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Soybeans Slump 2% As Demand Hurts US Agriculture

Summary:
Soybean futures are sliding in the middle of the trading week as the agricultural commodity nosedives on demand woes. Soybean prices had crossed the crucial threshold late last month, but then the severity of the coronavirus on the global economy was felt in the agriculture sector. May soybean futures tumbled %excerpt%.18, or 2.03%, to .68 per bushel at 15:29 GMT on Wednesday on the Chicago Board of Trade (CBoT). Soybean recorded a 4% loss last month and a 9.28% decline in the first quarter of 2020. Demand has come into focus as economies keep reporting disappointing data that highlight just how much the COVID-19 pandemic is hurting many markets worldwide. Investors are hoping that China could bail out the soybean industry, especially after it was reported that unknowns purchased 110,000

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Soybean futures are sliding in the middle of the trading week as the agricultural commodity nosedives on demand woes. Soybean prices had crossed the crucial $9 threshold late last month, but then the severity of the coronavirus on the global economy was felt in the agriculture sector.

May soybean futures tumbled $0.18, or 2.03%, to $8.68 per bushel at 15:29 GMT on Wednesday on the Chicago Board of Trade (CBoT). Soybean recorded a 4% loss last month and a 9.28% decline in the first quarter of 2020.

Demand has come into focus as economies keep reporting disappointing data that highlight just how much the COVID-19 pandemic is hurting many markets worldwide. Investors are hoping that China could bail out the soybean industry, especially after it was reported that unknowns purchased 110,000 tons of American soybeans, which sources say were Chinese importers. It is unclear if this is the new norm since the US Department of Agriculture recently reported that domestic inspections for shipments to Beijing declined to around zero and the outstanding balance for shipments decreased to its lowest level since the 2014–2015 marketing year.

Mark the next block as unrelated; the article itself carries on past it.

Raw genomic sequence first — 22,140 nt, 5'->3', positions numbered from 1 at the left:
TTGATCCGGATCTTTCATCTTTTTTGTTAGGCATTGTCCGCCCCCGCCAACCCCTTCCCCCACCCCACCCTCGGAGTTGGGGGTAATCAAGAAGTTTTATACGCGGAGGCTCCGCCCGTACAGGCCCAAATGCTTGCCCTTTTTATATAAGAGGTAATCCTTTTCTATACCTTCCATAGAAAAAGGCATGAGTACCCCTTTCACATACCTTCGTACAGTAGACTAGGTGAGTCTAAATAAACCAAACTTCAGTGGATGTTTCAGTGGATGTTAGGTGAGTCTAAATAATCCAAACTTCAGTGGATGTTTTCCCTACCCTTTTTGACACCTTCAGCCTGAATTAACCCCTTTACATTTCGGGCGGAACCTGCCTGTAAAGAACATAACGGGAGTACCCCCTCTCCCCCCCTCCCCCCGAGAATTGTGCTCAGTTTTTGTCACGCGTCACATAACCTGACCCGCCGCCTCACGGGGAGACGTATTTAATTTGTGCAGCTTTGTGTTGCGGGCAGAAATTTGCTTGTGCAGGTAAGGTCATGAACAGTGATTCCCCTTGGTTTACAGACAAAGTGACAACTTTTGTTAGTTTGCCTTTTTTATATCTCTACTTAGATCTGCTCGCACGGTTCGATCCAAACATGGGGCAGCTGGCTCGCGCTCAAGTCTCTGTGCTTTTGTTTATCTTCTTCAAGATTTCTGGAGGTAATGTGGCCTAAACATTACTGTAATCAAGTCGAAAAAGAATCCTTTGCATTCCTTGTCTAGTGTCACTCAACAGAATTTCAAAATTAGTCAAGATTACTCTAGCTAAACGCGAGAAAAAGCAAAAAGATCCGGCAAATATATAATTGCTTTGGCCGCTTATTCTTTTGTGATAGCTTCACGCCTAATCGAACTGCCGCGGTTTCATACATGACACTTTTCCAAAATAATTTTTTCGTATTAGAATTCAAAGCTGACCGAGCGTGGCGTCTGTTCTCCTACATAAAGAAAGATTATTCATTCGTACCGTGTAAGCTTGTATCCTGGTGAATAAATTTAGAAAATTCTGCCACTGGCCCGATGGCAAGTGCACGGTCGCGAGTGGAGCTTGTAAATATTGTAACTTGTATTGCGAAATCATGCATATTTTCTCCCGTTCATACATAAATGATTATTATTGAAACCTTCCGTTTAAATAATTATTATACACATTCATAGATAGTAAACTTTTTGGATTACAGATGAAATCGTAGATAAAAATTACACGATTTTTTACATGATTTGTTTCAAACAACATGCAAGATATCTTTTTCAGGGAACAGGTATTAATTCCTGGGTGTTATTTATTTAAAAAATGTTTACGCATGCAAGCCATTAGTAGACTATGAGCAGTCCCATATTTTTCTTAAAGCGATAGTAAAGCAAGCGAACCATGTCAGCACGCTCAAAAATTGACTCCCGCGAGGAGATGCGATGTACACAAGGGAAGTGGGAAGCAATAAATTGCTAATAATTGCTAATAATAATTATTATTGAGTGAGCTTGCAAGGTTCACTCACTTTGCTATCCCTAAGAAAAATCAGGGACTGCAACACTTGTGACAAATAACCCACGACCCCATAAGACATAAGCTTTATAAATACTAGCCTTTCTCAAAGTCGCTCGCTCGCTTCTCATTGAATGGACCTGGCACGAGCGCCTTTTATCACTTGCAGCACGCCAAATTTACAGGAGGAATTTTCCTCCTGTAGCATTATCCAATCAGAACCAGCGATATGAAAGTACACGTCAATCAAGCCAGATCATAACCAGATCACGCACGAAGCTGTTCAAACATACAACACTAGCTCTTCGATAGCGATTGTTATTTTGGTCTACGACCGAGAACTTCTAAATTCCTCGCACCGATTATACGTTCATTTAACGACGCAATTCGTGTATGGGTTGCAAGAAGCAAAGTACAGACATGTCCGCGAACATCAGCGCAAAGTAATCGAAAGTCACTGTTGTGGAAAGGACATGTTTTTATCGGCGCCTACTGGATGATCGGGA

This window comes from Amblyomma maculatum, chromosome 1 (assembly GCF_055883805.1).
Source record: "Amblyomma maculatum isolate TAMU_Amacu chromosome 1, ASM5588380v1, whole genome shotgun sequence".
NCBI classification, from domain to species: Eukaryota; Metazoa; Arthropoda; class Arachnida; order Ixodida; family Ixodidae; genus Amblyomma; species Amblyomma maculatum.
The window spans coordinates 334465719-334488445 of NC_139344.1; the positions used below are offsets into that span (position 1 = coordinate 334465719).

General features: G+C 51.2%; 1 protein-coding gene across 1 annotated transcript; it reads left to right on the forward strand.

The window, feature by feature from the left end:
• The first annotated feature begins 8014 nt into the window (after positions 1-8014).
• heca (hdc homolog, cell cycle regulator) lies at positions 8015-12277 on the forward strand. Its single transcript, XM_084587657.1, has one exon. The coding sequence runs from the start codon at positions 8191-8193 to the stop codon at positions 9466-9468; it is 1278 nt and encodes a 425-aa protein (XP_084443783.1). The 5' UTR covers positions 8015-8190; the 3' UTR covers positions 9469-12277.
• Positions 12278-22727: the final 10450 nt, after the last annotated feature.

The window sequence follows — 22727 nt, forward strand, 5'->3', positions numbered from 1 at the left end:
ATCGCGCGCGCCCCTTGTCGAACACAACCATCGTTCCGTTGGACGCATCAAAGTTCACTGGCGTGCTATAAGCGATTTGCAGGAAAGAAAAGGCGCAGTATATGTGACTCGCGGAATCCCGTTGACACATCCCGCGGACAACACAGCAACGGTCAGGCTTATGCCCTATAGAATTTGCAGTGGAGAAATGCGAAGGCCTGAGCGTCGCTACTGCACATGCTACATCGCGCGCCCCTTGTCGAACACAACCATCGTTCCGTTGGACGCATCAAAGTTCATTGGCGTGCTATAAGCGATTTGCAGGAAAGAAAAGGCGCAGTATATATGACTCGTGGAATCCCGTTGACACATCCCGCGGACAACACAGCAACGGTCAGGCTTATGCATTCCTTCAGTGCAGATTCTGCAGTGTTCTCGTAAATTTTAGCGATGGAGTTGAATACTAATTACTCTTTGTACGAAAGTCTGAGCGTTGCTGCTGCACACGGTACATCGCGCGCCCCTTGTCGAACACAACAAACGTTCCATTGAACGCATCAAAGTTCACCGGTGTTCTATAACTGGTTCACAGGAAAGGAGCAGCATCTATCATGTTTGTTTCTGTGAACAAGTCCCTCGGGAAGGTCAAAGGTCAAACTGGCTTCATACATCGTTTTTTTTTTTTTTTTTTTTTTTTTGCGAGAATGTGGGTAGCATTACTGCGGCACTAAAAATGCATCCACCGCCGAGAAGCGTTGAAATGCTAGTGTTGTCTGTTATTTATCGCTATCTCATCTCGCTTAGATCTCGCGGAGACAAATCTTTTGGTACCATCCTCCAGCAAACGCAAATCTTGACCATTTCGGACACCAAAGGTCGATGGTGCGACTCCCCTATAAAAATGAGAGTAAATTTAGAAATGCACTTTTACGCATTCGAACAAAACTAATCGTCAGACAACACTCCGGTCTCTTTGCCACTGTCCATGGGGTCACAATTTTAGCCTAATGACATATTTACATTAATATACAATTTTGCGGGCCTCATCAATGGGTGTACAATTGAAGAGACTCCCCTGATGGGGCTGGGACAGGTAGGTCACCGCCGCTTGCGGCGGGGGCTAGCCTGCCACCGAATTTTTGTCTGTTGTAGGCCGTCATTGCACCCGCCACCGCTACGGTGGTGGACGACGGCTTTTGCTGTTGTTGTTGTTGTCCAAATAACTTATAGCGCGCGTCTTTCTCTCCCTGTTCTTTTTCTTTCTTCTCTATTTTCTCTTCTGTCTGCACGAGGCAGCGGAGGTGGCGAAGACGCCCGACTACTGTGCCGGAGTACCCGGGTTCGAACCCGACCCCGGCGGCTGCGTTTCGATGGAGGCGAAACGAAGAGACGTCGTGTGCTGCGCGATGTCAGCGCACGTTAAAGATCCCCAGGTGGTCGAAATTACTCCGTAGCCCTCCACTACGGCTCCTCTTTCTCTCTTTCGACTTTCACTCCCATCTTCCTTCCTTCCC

Besides China, the latest industry developments suggest that there is very little indication that other countries are importing vast amounts of soybeans. Russia, for example, announced that it would be banning soybean exports until April 30. Other crop producers have also been placing caps on their exports to help support prices.

Supplies are also coming into question. On one hand, the US government reported that domestic planting areas of key goods, like soybeans and corn, are up by about 8% this year. On the other, other markets are warning that their output might take a hit due to poor weather conditions in Brazil and political developments in Argentina. That said, experts still anticipate Brazil to export a record 13 million tons in soybeans this marketing year.

In other agricultural commodities, May corn futures fell $0.04, or 1.17%, to $3.3675 per pound. May wheat futures shed $0.1625, or 2.9%, to $5.5255 a bushel. June coffee futures declined $0.039, or 3.26%, to $1.11565 a pound.

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Andrew Moran
I am a full-time professional writer. Prior to my self-employment, I worked as a reporter for Digital Journal covering the politics beat and The Toronto Times reporting on the city’s entertainment scene. I currently write mostly about business, marketing and finance

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